The Iraqi parliament has voted to accept a deal on the future presence of US troops in the country.
The decision means US troops will leave Iraqi streets by mid-2009 and will quit Iraq entirely by the end of 2011.
The agreement is the result of a year of negotiations with the United States, with the Iraqis requesting several changes.
Some groups fiercely opposed the pact in parliament and at mass rallies, demanding that US troops leave earlier.
Iraq's Presidential Council must still ratify the deal but its approval is expected.
Iraq's government has hailed the parliamentary session as the prelude to the return of full sovereignty to the country.
Of the 275 members of parliament, 198 were present, with 149 voting in favour. An initial Iraqi count had put the figure at 144.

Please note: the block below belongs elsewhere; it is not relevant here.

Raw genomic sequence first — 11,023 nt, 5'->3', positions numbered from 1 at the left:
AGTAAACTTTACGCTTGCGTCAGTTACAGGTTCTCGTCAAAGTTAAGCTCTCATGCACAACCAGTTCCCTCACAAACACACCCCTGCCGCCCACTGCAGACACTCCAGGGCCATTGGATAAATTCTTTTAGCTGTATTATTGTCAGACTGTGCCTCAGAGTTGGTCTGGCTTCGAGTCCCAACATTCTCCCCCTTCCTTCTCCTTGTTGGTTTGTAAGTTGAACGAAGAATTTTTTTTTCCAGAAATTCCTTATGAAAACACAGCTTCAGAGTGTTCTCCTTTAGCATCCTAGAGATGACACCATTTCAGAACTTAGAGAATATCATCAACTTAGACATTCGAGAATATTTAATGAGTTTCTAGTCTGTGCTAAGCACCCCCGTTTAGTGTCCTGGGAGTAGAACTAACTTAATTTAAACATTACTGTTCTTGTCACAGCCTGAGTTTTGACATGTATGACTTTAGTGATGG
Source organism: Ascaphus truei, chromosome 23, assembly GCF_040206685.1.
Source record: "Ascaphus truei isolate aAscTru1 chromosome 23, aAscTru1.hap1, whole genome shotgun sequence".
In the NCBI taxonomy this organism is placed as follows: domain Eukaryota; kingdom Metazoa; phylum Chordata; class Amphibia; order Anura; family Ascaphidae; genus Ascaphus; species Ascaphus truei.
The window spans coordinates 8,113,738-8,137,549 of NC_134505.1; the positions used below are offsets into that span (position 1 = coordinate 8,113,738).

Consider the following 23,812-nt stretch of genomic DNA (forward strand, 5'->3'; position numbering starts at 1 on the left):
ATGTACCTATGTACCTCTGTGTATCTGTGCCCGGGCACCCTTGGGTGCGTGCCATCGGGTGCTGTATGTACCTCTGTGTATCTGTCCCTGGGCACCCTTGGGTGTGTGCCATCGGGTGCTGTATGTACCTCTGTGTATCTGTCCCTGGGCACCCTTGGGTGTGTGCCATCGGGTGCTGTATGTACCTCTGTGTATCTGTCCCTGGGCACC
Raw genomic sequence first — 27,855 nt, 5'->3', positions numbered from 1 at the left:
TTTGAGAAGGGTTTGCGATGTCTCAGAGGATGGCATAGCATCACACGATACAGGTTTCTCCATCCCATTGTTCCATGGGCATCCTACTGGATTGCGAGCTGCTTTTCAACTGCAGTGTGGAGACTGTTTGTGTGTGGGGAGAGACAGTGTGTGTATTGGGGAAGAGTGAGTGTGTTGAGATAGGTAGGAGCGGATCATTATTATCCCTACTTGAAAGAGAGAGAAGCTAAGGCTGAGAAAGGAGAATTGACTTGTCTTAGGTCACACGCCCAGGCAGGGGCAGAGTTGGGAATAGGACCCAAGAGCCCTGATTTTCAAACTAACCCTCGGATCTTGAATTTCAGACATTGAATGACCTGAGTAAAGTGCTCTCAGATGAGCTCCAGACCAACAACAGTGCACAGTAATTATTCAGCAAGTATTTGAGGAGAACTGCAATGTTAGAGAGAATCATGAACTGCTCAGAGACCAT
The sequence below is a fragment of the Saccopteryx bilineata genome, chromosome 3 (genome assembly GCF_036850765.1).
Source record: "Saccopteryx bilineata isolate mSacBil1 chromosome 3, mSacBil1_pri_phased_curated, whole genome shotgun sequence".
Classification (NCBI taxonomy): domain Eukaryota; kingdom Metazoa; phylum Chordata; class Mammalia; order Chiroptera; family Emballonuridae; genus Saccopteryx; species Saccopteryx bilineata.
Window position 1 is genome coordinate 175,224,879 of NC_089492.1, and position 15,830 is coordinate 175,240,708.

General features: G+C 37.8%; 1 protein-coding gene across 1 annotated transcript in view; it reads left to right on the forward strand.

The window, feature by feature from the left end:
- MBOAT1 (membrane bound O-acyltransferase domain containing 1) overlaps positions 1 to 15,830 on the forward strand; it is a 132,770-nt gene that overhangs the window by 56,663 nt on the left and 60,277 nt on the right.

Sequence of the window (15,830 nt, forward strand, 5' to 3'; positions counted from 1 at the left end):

The chamber saw rowdy scenes of stamping, shouting and the waving of placards during the debate, the BBC's Humphrey Hawksley reports from Baghdad.
After last-minute negotiations that delayed the vote for a day, MPs passed it on one significant condition: that a referendum is held on the pact in the middle of next year.
If that fails to endorse the withdrawal plan, the BBC reports US troops may have to leave earlier, possibly by the middle of 2010.
Minority Sunni MPs failed to win concessions on the disbanding of a special tribunal dealing with crimes committed when Saddam Hussein was in power and laws over former members of Saddam's Baath party, who were almost all Sunnis.
In a statement from Washington, President George Bush congratulated the Iraqi parliament, saying its vote had affirmed "the growth of Iraq's democracy and increasing ability to secure itself".
Earlier, US Ambassador to Baghdad Ryan Crocker and General Ray Odierno, the top commander of US troops in Iraq, said a joint statement that the vote would "formalise a strong and equal partnership".
Under the deal, all 150,000 US troops have to leave Iraq by the end of 2011.
The agreement was necessary as a UN mandate on the role of US military forces in Iraq, expires on 31 December of this year.